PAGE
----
Although the basic drivers are the same (too many ideas and too little resource), the current economy is creating greater interest. Indeed, many organisations need to cut their investment budgets, but want to do this without reducing the potential value. Industry analysts (Meta G roup) estimate that effective portfolio management of investment programmes can reduce costs by 30-40%.

The benefits of effective portfolio management include:

  • Reductions in overall investment spend by eliminating lower value investments. 
  • A portfolio with increased potential value to the organisation. 
  • A level playing field upon which to compare potential investments, and increased confidence that "apples are being compared with apples". 
  • Ability to make better-informed decisions regarding the portfolio. 
  • Reduced executive time spent in the decision making process (but with greater confidence that the right decisions have been made). 
  • Better ability to react to changes in the marketplace and organisations. 
  • Greater flexibility to examine potential scenarios for portfolio manipulation, e.g. what-if analysis.

Making Portfolio Management work

The key to successful implementation of Portfolio Management is a holistic approach that covers all key aspects of the enterprise. Introduction, or improvement, of Portfolio Management is like any change initiative and must therefore address the different facets of the enterprise, including processes, roles and responsibilities, culture and tools.

Making Portfolio Management work – business Strategy

Clarity around business strategy is essential to define the basis for decision making and the appropriate balance of a portfolio. Without clarity here organisations find it difficult to objectively assess whether an investment choice aligns with the strategy. The strategy will also help to shape the portfolio based upon the time horizon of benefits, i.e. short, medium and long-term return. It should also identify the organisation’s propensity for risk taking; for example the organisation may be prepared to have a high-risk portfolio.

Making Portfolio Management work – process and tools

There are a number of key processes within portfolio management, which can be broadly divided into selecting and executing the investments. Within the process of selecting investments there are additional activities such as clarification of objectives, which should ensure that the portfolio selection is made based upon the correct and up to date criteria. The process of executing the investments includes activities such as communicating the status of the investments of the portfolio in terms of aspects such as health, spend to date, current level of risk.

While software tools play an important part in effective portfolio management they are not a solution in their own right. To date portfolio management has been carried out using custom developed spreadsheets. These had a number of drawbacks including long development lead time and costs; high maintenance overhead and reliance on experts; and relative lack of sophistication in data analysis.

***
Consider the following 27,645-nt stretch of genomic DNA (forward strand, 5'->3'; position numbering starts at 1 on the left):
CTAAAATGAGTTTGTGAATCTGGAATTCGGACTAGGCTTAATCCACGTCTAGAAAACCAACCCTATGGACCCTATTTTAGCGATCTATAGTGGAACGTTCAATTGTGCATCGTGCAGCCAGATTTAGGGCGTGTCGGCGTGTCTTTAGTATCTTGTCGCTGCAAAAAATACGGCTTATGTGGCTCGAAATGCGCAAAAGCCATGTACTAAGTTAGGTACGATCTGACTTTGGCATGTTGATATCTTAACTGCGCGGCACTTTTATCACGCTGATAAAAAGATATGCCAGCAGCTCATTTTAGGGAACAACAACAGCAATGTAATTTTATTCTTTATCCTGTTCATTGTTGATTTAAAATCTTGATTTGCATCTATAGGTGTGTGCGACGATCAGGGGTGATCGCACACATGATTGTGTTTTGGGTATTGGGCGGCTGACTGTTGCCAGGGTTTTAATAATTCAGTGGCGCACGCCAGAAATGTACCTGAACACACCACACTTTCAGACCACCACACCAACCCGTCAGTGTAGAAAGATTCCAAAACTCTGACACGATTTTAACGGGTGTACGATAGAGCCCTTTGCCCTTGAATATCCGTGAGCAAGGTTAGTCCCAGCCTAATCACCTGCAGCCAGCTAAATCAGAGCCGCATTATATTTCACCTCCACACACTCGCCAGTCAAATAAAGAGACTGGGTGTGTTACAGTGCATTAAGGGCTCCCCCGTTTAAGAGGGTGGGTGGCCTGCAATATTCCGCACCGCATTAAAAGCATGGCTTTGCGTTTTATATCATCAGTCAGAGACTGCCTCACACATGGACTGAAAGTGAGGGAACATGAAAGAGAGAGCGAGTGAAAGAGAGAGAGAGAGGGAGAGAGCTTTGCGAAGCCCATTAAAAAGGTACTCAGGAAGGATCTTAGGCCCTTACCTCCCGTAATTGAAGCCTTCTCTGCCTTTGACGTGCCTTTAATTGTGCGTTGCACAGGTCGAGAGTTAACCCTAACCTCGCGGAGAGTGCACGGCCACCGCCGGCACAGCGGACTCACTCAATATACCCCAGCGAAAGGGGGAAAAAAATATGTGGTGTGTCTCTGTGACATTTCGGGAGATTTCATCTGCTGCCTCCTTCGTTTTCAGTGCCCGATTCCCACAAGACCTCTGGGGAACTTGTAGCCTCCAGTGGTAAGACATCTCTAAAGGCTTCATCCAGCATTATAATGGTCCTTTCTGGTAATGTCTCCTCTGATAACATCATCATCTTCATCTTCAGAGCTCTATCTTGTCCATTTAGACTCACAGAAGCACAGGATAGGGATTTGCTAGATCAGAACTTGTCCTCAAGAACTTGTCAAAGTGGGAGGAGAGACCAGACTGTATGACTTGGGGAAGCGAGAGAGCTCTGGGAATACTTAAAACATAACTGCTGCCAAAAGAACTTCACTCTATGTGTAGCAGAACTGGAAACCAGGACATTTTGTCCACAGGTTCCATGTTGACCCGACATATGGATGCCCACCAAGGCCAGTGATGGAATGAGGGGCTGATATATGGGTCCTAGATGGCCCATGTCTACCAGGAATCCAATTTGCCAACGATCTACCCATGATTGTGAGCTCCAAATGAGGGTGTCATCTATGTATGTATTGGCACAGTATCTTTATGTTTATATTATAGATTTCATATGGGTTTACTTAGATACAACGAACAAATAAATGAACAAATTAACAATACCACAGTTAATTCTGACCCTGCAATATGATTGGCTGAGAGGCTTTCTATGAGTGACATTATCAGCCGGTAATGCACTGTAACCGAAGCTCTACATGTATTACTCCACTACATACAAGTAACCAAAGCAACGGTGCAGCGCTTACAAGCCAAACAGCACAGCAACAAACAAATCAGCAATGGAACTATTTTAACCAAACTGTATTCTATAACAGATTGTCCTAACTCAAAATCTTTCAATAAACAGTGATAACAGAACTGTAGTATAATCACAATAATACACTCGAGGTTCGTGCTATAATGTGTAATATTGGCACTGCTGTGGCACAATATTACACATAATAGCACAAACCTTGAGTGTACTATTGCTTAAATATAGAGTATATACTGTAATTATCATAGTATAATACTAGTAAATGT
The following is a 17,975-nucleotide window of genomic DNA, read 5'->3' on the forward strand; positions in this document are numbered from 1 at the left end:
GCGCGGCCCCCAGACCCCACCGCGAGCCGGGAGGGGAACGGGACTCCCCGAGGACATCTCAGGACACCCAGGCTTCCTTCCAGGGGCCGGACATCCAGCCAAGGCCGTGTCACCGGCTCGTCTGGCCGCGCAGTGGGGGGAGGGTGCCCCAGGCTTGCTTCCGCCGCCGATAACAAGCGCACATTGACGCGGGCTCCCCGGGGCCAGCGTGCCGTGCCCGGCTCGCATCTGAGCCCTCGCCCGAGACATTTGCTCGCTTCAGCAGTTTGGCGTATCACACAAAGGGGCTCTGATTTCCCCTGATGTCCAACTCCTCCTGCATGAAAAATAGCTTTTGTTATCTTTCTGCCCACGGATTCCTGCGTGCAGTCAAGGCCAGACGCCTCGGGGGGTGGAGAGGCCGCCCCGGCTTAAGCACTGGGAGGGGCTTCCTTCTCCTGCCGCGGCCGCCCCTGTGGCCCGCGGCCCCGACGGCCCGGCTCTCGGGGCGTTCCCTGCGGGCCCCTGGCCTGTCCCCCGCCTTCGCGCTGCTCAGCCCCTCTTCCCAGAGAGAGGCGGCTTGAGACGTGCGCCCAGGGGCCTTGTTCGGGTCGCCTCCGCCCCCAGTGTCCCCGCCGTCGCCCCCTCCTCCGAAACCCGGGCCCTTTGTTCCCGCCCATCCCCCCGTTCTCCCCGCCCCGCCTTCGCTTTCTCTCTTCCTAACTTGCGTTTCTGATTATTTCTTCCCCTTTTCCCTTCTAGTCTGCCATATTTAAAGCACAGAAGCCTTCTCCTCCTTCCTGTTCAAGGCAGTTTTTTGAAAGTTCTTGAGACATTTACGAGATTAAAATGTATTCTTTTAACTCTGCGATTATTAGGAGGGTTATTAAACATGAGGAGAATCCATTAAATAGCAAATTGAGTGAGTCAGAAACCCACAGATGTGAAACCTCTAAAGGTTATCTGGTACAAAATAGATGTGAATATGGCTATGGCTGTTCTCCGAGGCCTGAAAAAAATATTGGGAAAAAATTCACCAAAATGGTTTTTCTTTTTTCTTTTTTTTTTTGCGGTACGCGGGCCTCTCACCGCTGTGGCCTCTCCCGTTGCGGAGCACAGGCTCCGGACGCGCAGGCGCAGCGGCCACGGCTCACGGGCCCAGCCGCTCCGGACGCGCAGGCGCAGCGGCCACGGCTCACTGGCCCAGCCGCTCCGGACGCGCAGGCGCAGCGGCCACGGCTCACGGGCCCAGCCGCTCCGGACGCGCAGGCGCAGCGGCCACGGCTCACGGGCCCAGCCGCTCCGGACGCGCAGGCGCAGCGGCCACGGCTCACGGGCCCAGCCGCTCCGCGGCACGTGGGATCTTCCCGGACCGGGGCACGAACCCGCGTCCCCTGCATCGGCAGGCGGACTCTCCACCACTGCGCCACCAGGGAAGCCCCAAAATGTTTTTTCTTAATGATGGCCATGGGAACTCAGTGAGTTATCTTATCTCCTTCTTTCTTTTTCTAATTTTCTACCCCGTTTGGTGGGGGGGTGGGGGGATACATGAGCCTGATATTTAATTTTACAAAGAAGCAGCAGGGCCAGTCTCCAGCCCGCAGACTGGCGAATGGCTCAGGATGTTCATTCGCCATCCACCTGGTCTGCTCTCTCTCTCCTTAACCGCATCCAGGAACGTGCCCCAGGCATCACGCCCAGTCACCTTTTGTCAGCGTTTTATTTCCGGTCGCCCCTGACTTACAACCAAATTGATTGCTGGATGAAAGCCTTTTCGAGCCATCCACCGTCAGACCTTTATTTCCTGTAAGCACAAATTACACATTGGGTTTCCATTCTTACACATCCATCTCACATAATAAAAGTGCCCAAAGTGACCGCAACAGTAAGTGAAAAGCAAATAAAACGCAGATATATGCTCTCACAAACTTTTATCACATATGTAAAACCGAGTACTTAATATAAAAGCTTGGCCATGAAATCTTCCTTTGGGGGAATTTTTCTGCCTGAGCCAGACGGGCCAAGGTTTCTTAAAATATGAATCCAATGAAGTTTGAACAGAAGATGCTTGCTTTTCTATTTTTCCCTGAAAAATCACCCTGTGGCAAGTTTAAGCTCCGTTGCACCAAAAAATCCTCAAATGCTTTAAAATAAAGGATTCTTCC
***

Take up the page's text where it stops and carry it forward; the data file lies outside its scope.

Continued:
Nowadays there are specialist software vendors who offer "industrial strength" portfolio management solutions. These tools fall into two main categories: those that are extensions of project management tools and those that take a top-down approach from the perspective of executive decision making. We believe it is the latter category of tools that make a better basis for implementation of Portfolio Management.

Visualisation is a powerful technique that should be present in any Portfolio Management approach. A graphical representation of the current or potential portfolio, that provides an "at a glance" view to facilitate decision making. What Portfolio management doesn’t do is remove the need for executive decision making!. Thus the relative costs, risk, benefits, alignment can be viewed and manipulated –see figure below.

Making Portfolio Management work - People

Whilst the organisation structure need not be drastically revised, there is often a need for the clarification of certain roles and responsibilities. In particular the formalisation of the group of executives that will make the investment decisions, and establishing a function to provide support to the creation of consistent and comparable business cases to support the executive group.

For most organisations, the implementation of Portfolio Management constitutes a significant cultural change. Few organisations have a culture where rejection or termination of a project is perceived to be a positive result. There needs to be a shift in attitude to accept that the organisation is now positioned to make informed decisions about which projects will deliver most value and where resources should be deployed.

Portfolio Management – the bottom line

Today’s executives are faced with the dilemma of too many choices and too few resources. Portfolio management cannot make the choices for the executives, nor conjure up additional money, staff of capacity for change. Portfolio Management is a governance approach with associated processes and roles, supported by tools. Those organisations that are equipped to implement portfolio management effectively are discovering that it can help executives make better-informed decisions based on sound criteria, enable the organisation to focus on the investments that deliver the greatest value.


The content of this article is intended to provide a general guide to the subject matter. Specialist advice should be sought about your specific circumstances.